The following sections discuss the fundamental parts of Secure
Delivery, including CDSA architecture, the certificate, the manifest,
and validation routines.
Secure Delivery is built on the Common Data Security Architecture
(CDSA), which is a multilayered security infrastructure that provides
an integrated and dynamic set of security services to applications.
CDSA provides a secure execution environment using two mechanisms,
bilateral authentication and secure linkage.
CDSA checks the integrity of CDSA modules as they are dynamically
loaded into the CDSA environment. A bilateral authentication procedure
is designed for two entities to establish trust in the identity
and integrity of each other. When loading a service provider module
CDSA requires that the attaching party participate in this authentication
protocol. If authentication fails, the module is denied the ability
to be used by CDSA. Both parties in the bilateral authentication
procedure must have signed credentials that bind them to the trust hierarchy
used by CDSA.
Bilateral authentication can also be performed between applications
and the CDSA. The only difference is that the application takes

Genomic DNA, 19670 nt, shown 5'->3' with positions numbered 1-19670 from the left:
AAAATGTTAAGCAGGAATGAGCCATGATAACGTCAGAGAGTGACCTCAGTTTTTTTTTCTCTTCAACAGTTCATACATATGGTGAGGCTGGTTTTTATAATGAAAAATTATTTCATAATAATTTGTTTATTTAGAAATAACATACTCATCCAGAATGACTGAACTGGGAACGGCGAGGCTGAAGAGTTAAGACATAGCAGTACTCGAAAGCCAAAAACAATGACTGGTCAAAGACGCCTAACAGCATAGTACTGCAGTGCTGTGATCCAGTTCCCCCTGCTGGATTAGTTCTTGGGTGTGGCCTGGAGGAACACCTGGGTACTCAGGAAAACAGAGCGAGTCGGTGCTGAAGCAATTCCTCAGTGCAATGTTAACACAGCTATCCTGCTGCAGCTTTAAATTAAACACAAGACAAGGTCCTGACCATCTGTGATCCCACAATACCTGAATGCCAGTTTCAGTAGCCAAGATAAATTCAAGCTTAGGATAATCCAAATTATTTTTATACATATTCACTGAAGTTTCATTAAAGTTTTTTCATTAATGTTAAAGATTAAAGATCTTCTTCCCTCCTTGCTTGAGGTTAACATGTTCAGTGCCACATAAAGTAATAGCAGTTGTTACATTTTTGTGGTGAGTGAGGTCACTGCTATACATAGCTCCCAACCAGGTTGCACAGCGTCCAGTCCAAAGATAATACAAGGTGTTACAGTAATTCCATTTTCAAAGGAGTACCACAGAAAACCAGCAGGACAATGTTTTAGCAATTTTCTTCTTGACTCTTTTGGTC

on the role of the initiator and verifies CDSA before loading and
using it. Secure Delivery is an application that performs bilateral
For a CDSA application or CDSA itself, Secure Linkage checks
that the address called is actually in the code module of the shareable
image. For the called component, the return address must be verified
as being within the calling module.
For the purpose of Secure Delivery, Secure Linkage is not
CDSA provides tools to generate X509 certificates. These
tools are invoked along with additional features but the format
of the certificates remains the same. For information about generating
CDSA certificates, see “Writing Signed Applications”.
CDSA also provides a tool to create a digital signature using
the X509 certificates. The digital signature takes the form of a
separate file called a manifest. The manifest contains the encrypted
digest of the target file and the X509 certificates of the signers.
This data is sufficient to guarantee the identity of the signer
of a file and the authenticity of the file's contents.
The manifest is the key part of the mechanism that is used
for bilateral authentication. It is the signed credential that
each component must have to carry out the bilateral authentication.
When software kits are built, a manifest should be generated
for each kit. This is the signing process. When Secure Delivery
is started, the accompanying manifest is used to accomplish the
bilateral authentication. This is the validation process.